New Dashew vessel dismasted (on purpose)

Steve and Linda Dashew have long been known to the offshore sailing community as outspoken proponents of go-fast sailing. They have circumnavigated the earth a couple of times, racking up some 200,000 sea miles aboard their lightweight, elongated narrow-beam sleds of their own design, several of which were commercially produced.

The hull of Steve and Linda Dashew’s new vessel, an 83-foot powerboat, what they call their “unsailboat,” resembles that of their sailboats, featuring a long, narrow light-displacement shape that is intended to cruise at 12 knots and still comfortably ride through rough weather — at least according to their computerized tests.
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The Dashew approach to sailing, which embraces use of technology in both boat design and seamanship skills, has gained a certain ubiquity in no small part because of the couple’s prolific publishing efforts as well, including the Offshore Cruising Encyclopedia, Surviving the Storm and Practical Seamanship.

And so it is that the Dashews have somewhat sheepishly announced that they will be building a new kind of boat, one that is fast and technically advanced, to be sure, but that is lacking a certain something that their previous boats have all had, namely a sailing rig.

Yet the Dashews have not admitted, either to themselves or the public, that the boat is a powerboat. “It’s an ‘unsailboat,’” Steve Dashew said in an email interview.

Indeed, the 83-foot aluminum hull of the vessel, now in the construction phase at Kelly Archer in New Zealand, resembles each of their previous designs, a long, very narrow hull with limited displacement and a nearly plumb bow. The vessel features twin rudders and a pair of stabilizers mounted just aft of a short keel, all of which the Dashews hope will allow safe operation in extreme conditions, whether tropical storms or high-latitude gales. How will such a unique vessel perform?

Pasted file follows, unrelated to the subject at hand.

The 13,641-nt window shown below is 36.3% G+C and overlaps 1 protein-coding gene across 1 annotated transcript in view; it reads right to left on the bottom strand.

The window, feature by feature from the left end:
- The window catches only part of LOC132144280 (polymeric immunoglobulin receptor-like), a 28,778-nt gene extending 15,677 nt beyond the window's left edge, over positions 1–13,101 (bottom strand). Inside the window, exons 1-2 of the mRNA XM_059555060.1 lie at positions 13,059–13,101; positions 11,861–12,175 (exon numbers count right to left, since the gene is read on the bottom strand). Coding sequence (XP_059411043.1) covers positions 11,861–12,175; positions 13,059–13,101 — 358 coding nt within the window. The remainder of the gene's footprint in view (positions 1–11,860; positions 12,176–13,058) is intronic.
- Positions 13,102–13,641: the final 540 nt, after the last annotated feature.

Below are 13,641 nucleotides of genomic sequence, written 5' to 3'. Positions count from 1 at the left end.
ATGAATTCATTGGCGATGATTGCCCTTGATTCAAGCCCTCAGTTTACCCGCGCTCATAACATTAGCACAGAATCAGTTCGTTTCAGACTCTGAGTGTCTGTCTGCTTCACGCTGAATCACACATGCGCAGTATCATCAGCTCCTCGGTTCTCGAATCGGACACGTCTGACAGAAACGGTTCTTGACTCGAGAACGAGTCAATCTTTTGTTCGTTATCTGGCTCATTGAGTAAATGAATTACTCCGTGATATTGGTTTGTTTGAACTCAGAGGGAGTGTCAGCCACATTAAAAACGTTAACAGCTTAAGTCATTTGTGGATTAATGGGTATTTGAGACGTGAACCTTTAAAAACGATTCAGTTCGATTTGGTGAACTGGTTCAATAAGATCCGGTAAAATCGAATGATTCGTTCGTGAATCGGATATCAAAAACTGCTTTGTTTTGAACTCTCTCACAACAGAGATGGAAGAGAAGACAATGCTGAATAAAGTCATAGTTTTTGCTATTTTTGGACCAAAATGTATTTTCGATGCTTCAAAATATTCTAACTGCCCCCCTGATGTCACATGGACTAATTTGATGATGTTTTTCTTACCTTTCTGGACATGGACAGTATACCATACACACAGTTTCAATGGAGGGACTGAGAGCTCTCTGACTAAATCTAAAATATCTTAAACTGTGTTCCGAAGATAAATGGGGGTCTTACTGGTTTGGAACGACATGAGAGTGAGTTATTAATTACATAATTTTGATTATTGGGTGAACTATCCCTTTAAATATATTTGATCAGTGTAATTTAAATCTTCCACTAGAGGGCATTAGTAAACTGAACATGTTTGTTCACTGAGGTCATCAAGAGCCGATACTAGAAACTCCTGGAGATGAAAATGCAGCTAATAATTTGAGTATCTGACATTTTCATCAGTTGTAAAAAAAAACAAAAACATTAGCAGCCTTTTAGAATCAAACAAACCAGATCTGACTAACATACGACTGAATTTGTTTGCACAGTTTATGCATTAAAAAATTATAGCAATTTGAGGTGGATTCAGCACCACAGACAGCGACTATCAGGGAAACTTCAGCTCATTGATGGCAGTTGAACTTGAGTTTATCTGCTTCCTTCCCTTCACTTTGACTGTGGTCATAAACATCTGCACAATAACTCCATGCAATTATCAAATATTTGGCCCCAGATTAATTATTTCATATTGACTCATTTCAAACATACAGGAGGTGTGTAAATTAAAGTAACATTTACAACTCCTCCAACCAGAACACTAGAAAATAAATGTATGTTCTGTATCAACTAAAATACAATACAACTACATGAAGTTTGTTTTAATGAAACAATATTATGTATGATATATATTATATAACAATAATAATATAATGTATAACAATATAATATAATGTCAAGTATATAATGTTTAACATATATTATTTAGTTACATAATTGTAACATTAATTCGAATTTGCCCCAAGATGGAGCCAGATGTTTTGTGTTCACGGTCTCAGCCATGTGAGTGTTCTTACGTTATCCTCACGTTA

“The trade-offs involved in optimizing a power design for crossing an ocean are considerably different than what you find with sail,” Dashew said. “Under sail, stability is the critically important factor for speed and comfort. Under power, the need for initial stability to offset the heel induced by the rig is removed. This allows the designer to aim at a different package of hydrostatic characteristics. In our case, the focus has been on survivability in heavy weather and comfort on long passages (4,000 to 6,000 miles).”

The computerized version of the design, its “computational fluid dynamics” (CFDs), was tested by Lee Hedd at Ocean Consulting in St. John’s, Newfoundland, whose past clients include several America’s Cup syndicates.

“This allowed us to vary hull shape, fins and the distribution of weights around the hull to optimize motion and controllability in a variety of sea states. We tested up to sea state 7 — 20-foot significant wave heights,” Dashew said. “While we were going through this process, we constantly looked at the drag output of our VPP (velocity prediction program) software. At the point where we thought we had an optimum package of comfort, heavy-weather capability and powering efficiency, we decided to test the resulting hull in the tank. This provides us with an added safety factor in the design process, while generating drag data to compare with our own VPP-generated information.

“During the tank-test series, we investigated a series of refinements in the design. These resulted in a drag reduction of 13 percent at our cruising speed of 12 knots. It is interesting to note that the tank-test data had close correlation to what we were seeing with our computer-generated drag figures.”

The new Dashew vessel, call it what you will, will likely head for the tropical South Pacific and eventually, perhaps, Tierra del Fuego.

“But as you know,” Dashew explained, “with boats and cruising, the only thing that is certain is that the plans will change.

By Ocean Navigator